[Ebook] The Ancient Greeks: Ten Ways They Shaped the Modern World By Edith Hall – Writerscompany.co.uk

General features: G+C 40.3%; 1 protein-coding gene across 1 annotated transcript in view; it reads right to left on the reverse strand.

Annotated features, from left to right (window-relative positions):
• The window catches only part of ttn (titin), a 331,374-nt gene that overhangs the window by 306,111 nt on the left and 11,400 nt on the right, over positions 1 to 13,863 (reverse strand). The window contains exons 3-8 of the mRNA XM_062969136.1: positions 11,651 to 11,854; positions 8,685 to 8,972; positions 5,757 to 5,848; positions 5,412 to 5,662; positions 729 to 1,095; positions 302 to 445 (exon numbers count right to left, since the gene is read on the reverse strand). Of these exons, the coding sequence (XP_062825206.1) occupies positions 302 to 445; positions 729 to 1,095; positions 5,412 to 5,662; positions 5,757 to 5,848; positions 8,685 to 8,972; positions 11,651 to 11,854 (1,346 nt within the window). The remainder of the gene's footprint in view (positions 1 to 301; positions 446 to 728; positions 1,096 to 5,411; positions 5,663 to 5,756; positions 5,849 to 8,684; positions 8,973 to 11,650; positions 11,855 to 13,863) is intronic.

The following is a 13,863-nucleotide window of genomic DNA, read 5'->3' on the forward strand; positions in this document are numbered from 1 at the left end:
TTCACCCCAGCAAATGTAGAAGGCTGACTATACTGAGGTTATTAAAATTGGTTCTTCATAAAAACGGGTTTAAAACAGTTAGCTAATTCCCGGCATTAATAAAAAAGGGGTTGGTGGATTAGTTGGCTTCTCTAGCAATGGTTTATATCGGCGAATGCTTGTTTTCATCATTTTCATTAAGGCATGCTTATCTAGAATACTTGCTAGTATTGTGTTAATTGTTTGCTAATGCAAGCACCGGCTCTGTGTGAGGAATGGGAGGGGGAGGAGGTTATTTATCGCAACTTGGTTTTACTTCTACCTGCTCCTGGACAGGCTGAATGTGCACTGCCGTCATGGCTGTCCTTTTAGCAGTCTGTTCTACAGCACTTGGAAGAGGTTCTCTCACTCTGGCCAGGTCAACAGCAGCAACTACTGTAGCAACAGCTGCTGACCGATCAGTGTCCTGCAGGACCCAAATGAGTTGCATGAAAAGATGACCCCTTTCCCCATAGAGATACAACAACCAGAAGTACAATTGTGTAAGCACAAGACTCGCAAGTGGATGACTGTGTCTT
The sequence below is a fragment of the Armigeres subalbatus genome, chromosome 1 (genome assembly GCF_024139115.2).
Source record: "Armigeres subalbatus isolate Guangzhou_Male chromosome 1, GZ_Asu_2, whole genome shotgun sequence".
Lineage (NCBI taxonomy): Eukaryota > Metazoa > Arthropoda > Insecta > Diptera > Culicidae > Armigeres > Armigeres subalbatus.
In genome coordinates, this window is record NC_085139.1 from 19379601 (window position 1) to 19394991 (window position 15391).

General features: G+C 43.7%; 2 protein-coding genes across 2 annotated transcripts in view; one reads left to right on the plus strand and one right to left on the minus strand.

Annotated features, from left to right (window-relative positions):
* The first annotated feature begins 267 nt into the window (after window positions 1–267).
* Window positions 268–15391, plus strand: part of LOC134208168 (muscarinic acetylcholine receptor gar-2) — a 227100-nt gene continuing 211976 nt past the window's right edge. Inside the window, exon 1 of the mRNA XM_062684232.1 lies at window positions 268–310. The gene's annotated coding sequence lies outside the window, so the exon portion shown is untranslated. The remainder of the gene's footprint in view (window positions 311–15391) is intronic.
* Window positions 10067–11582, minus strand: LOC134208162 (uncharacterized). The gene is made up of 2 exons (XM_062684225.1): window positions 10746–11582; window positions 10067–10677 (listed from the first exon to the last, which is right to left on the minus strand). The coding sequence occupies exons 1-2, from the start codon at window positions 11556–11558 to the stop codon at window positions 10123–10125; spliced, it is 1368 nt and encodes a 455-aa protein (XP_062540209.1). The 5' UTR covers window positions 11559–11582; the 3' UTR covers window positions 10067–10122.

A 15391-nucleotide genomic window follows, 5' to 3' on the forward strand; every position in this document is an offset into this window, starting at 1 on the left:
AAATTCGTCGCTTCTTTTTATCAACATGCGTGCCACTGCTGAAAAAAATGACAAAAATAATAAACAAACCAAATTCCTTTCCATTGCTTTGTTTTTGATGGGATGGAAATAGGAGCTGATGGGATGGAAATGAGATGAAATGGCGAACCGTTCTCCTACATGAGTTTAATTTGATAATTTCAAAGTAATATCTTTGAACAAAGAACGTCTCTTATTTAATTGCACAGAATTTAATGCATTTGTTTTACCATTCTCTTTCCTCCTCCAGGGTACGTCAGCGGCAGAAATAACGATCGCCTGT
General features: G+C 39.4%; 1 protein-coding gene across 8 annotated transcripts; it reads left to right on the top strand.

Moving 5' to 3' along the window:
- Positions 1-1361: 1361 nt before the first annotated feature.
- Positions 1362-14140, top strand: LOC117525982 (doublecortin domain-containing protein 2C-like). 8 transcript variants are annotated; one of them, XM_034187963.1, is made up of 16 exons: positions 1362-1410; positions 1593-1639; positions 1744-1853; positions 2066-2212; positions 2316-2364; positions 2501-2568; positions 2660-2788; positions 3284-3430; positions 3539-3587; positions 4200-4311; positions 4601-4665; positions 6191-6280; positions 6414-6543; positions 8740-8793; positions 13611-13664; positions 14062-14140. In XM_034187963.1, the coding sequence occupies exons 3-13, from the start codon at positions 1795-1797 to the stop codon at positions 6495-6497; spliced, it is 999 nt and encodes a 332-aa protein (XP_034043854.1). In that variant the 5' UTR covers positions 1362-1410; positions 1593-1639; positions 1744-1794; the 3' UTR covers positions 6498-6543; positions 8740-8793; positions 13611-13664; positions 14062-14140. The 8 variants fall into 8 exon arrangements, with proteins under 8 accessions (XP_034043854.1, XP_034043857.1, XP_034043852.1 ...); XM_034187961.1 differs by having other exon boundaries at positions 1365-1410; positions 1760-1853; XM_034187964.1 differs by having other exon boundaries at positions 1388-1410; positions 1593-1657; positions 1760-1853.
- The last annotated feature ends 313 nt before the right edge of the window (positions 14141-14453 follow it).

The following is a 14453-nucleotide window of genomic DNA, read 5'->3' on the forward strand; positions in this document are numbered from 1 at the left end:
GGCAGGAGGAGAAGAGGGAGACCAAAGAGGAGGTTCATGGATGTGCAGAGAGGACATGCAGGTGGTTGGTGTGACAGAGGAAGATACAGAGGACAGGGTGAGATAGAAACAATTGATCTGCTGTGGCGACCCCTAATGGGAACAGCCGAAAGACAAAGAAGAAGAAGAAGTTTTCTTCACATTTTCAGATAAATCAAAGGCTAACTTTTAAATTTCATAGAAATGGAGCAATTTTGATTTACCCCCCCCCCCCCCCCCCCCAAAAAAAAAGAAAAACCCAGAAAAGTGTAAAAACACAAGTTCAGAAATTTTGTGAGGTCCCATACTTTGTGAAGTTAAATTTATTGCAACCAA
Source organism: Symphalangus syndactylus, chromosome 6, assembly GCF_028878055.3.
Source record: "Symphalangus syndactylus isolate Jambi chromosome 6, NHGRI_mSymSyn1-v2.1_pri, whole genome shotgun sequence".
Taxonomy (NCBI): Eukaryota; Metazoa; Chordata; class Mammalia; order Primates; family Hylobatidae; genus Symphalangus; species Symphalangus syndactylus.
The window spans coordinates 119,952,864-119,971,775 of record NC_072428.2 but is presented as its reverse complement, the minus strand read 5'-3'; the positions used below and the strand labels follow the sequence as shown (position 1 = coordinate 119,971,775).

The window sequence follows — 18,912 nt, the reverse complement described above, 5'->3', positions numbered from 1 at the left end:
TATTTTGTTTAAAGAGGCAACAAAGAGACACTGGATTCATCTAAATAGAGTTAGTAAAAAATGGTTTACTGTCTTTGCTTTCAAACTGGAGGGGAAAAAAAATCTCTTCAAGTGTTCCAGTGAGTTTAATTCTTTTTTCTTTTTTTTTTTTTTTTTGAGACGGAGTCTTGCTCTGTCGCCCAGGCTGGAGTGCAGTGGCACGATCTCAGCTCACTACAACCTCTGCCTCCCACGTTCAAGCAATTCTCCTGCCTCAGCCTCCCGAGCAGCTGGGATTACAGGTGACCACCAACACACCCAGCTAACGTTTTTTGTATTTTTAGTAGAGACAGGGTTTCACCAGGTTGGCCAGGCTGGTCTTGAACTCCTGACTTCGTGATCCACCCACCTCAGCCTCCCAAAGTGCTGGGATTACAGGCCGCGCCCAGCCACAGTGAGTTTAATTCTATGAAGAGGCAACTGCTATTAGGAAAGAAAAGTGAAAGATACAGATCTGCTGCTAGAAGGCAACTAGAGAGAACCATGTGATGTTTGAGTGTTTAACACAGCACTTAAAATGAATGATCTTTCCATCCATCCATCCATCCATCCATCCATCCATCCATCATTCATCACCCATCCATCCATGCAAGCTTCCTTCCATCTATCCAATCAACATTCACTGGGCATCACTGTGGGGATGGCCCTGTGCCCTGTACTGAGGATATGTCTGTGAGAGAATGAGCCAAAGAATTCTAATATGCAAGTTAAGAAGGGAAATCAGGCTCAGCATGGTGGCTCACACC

The Ancient Greeks: Ten Ways They Shaped the Modern World They Gave Us Democracy, Philosophy, Poetry, Rational Science, The Joke They Built The Parthenon And The Library Of Alexandria They Wrote The Timeless Myths Of Odysseus And Oedipus, And The Histories Of Leonidas S Three Hundred Spartans And Alexander The GreatBut Who Were The Ancient Greeks And What Was It That Enabled Them To Achieve So Much Here, Edith Hall Gives Us A Revelatory Way Of Viewing This Geographically Scattered People, Visiting Different Communities At Various Key Moments During Twenty Centuries Of Ancient HistoryIdentifying Ten Unique Traits Central To The Widespread Ancient Greeks, Hall Unveils A Civilization Of Incomparable Richness And A People Of Astounding Complexity And Explains How They Made Us Who We Are Today A Thoroughly Readable And Illuminating Account Of This Fascinating People This Excellent Book Makes Us Admire And Like The Ancient Greeks Equally Independent A Worthy And Lively Introduction To One Of The Two Groups Of Ancient Peoples Who Really Formed The Western World Sunday Times Throughout, Hall Exemplifies Her Subjects Spirit Of Inquiry, Their Originality And Their Open Mindedness Daily Telegraph A Book That Is Both Erudite And Splendidly Entertaining Financial Times Ancient Greece culture is one of the pillars of modern Western civilization, and this book is a great introduction to almost two thousand years of history that still shapes our culture.The author lays out in the very beginning of the book what she considers as the essential components of ancient Greek culture and character, and then proceeds in chronological fashion to show us how parts of ancient Greek history relates to those components It is not easy to summarize such a long segment of histo Ancient Greece culture is one of the pillars of modern Western civilization, and this book is a great introduction to almost two thousand years of history that still shapes our culture.The author lays out in the very beginning of the book what she considers as the essential components of ancient Greek culture and character, and then proceeds in chronological fashion to show us how parts of ancient Greek history relates to those components It is not easy to summarize such a long segment of history in only a few hundred pages, but within these constraints, this book does a splendid job, becoming almost a page turner I found some parts of the book not detailed enough, for example the period and events surrounding Hypatia deservedetails, but that s the mathematician in me speaking There are so many fascinating periods, events, characters in this history, it is indeed very difficult to be fair to all of them All in all, this book helped me fill in many blanks for me, because before this book, my knowledge of ancient Greece were limited to my readings on history of philosophy, mathematics and medicine that is somewhat patchy and fragmentary.I can easily recommend this book to the curious readers who want a very easy to follow introduction to ancient Greek culture and history, a coherent guide to this important period of our civilization A few laughs and smiles are almost guaranteed and some of the characters you will find so alive as if ready to jump from those pages to you, lecturing on their current events Finally, suggested reading and notes section are also very valuable for guiding the readers so that they can satisfy their appetite forhistory At first I felt that this book was ok, but it grew on me so that now I think it is quite nice and eminently recommendable as a non threatening introduction to the Ancient Greeks.Hall has a double approach which structures the book, one broadly chronological, the other ten key characteristics which she thinks typical of the Ancient Greeks apart from the Spartans who don t have all of them view spoiler I can t remember what the ten were view spoiler nor can I be bothered to check, it s not At first I felt that this book was ok, but it grew on me so that now I think it is quite nice and eminently recommendable as a non threatening introduction to the Ancient Greeks.Hall has a double approach which structures the book, one broadly chronological, the other ten key characteristics which she thinks typical of the Ancient Greeks apart from the Spartans who don t have all of them view spoiler I can t remember what the ten were view spoiler nor can I be bothered to check, it s not that important view spoiler and in my opinion even less serious view spoiler and as for the seven deadly sins, phffgh, don t try and tell me anything about sloth hide spoiler hide spoiler hide spoiler , suffice it to say they were all positive hide spoiler amusingly, towards the end of the book we learn that this idea is not only not original view spoiler not much is original when it gets looked into and the few things that are, we d probably prefer not to have hide spoiler but has itself a long pedigree back to Isocrates who said that Greekswere not united by blood but by a frame of mindp.233 We might view this book as an attempt to educate the reader and not so much introduce them, but actually to make them part of the ancient Greek community you too can be an ancient Greek, particularly if you like Dolphins, triangles, and psychological honesty view spoiler Hall dismisses a mention of two Spartan women as pythagorians too late to be trustworthy, yet in truth that presumably means that they were known vegetarians, unless either reincarnation or drawing triangles were what the source had in mind hide spoiler And who doesn t like Dolphins, apart from tuna fishermen and fish, according to Hall in the region of 40 cities used a dolphin motive on their coinage at one time or another, Olbia on the black sea went further than most one of the peculiarities of Olbia was its coins, which did not just depict dolphins, as did the coins of many cities, but were actually minted in the three dimensional shape of dolphins, with curving backs p.97 , I suppose at least their coins would have been distinctive.Hall suggests there are two broad approaches to the Ancient Greeks One that the Greeks were exceptional, a pure spring of self created invention, the other that the Greeks were primarily translators, transferers and combiners of ideas and technologies from other people Hall in classic Goldilocks fashion wants to find a middle ground which is neither too racist, yet which also gives some individual credit to the Greeks pp xiii xv , the odd thing to my mind is that she portrays the second approach as therecent one a result of the greater understanding of the ancient Mediterranean realm and the near East that has developed over the last couple of hundred years yet oddly it is one of the oldest ideas there is Herodotus quite plainly tells us of customs which the Greeks borrowed from their neighbours hoplite warfare for one, it is the idea of attributing ancient Greek culture to their racial characteristics which itself is a relatively new idea view spoiler mind you, compared to Herodotus, most ideas are new hide spoiler The borrowings are quite wide ranging some at least of the adventures of Hercules apparently were originally the Phoenician adventures of Melquart, the gods Apollo and Artemis from modern day Turkey while amusingly Dionysius who was regarded as a new incoming God in the classical period seems to have already been around in Mycenaean times Best of all the word barbarian turns out to have been an imported loan word from the barbarous heart of the Persian empire.Reading Hall s account of the story of Archilos s seduction poem in which rejected by one of Lycambes daughters he sweet talked another one andhe reports that he achieved some kind of intimacy with his new lover by staying within her grassy green plot , he ejaculated white semen on her golden hair This is the most explicit discussion of sexual activity in archaic literature The ancient Greeks said that Lycambes s whole family, as a result of Archilochus s vituperation, committed suicide p.89 I had the feeling that the ancient Greeks invented revenge porn, thus strengthening my belief that young people would be best served if all syllabuses and curricula in educational establishments only dealt with material from between the years 400 BC to 400 AD view spoiler with the possible exception of modern languages hide spoiler as there isthan enough in the classic world to help them deal with the modern one.Hall takes what to my mind is an unusual approach, beginning with the Mycenaeans and ending in the Christian period Generally books about the ancient Greeks have an evident hunger for sicking to the world of classical Athens though of course, the Athenians get their chapter in the Sun too The chapter about the Ptolemies I particularly enjoyed with a speech of Demosthenes s put in the mouth of a transvestite brothel keeper suggesting that Ptolemaic Egypt had a lively theatre scene.I was curious that in Mycenaean times Poseidon was the chief God, while in later times Zeus had supplanted him as supreme being, strange to imagine how that occurs, one day you are on top of creation, the next, just one of the gods, not even first among equals but in second place to your own younger brother Some odd revolution occurred in the minds of believers, but one which is silent to us.Although I preferred the richness of Early Greece and this book has annoyingly no pictures apart from reproductions of mainly Victorian etchings, it is a very nice introduction with fairly full descriptions of Greek literature, short easy chapters and an engaging tone, it s not a perfect book and other reviews have pointed out various errors, but I feel the good outweighs the bad This book looked interesting on the shelves I thought that, if nothing else, I might learn one or two things, at least, about post Mycenean, pre classical Greece, and, since the author is a philosophy prof, get her particular take on the ground zero of western philosophy.Unfortunately, whopper errors at the start and end of the book mar any good content in the middle.First, near the start, Hall talks about how small Greece is, at 25,000 square miles, smaller than Portugal or Scotland.Er, WRONG This book looked interesting on the shelves I thought that, if nothing else, I might learn one or two things, at least, about post Mycenean, pre classical Greece, and, since the author is a philosophy prof, get her particular take on the ground zero of western philosophy.Unfortunately, whopper errors at the start and end of the book mar any good content in the middle.First, near the start, Hall talks about how small Greece is, at 25,000 square miles, smaller than Portugal or Scotland.Er, WRONG It s 50,000 square miles and bigger than both With that error occurring in the first dozen pages, my skeptical antennae were up for the rest of the book.It s much worse at the end, where a mix of errors and unsupported presuppositions are horrendous.First, she claims that there were 110,000 Christians in the year 200 CE First, we don t know the exact number of Xns Second, to the degree we have guesstimates, we don t know how many of them were inside the Roman empire.Next, she claims the gospel of Mark was written 61 CE Uhh, most New Testament scholars would date it about 5 years later I think it could have been written as late as 70 71, depending on the provenance of its origin.Finally, she repeats the old secularist canard, as did Carl Sagan, that the death of Hypatia at the hands of Christians was what led to the destruction of the Library of Alexandria Actually, the library was first sacked, if not necessarily destroyed, during the reign of Emperor Aurelian a century earlier, in battle that had nothing to do with Christians Its final destruction may not have happened until the Muslim invasion of Egypt nearly two centuries after Hypatia.Besides the errors of fact, some of Hall s interpretations of classical Greece are spotty Yes, the Greeks were great seafarers, by and large But did every city state focus on the sea that much No Sparta didn t, certainly North of Athens, on the mainland, areas like Thessaly certainly didn t.Also, on the central conundrum of some parts of ancient Greece, that of personal liberty and in yet smaller places, that of democracy, vs the ubiquity of slavery, Hall simply doesn t wrestle with the conundrum that much Without expecting classical Attica to abhor slavery as much as us, and with Stoics like Epictetus even detaching from their own slavery, nonetheless, it was a conundrum of sorts even back then The Epicurean brotherhood of man attests to that.Beyond that, classical era Greece seems too much filtered through the lens of Athens Ionia on one hand, and Sparta on the other I mentioned Thessaly above What about Corinth Or the borderlands of the northwest The lens should have a wider angle.So, look for some other relatively new book for an introductory overview of ancient Greece A big subject in a small book It is difficult to get everything that was important about Greeks in 300 pages but the book does a good job of giving a sketch of why we should still pay attention to the ancient Greeks The story is not revisionist and in many ways is old school about the Greeks but it is an entertaining synopsis of the highlights of Greek Culture Pleasurable See my updates fordetails.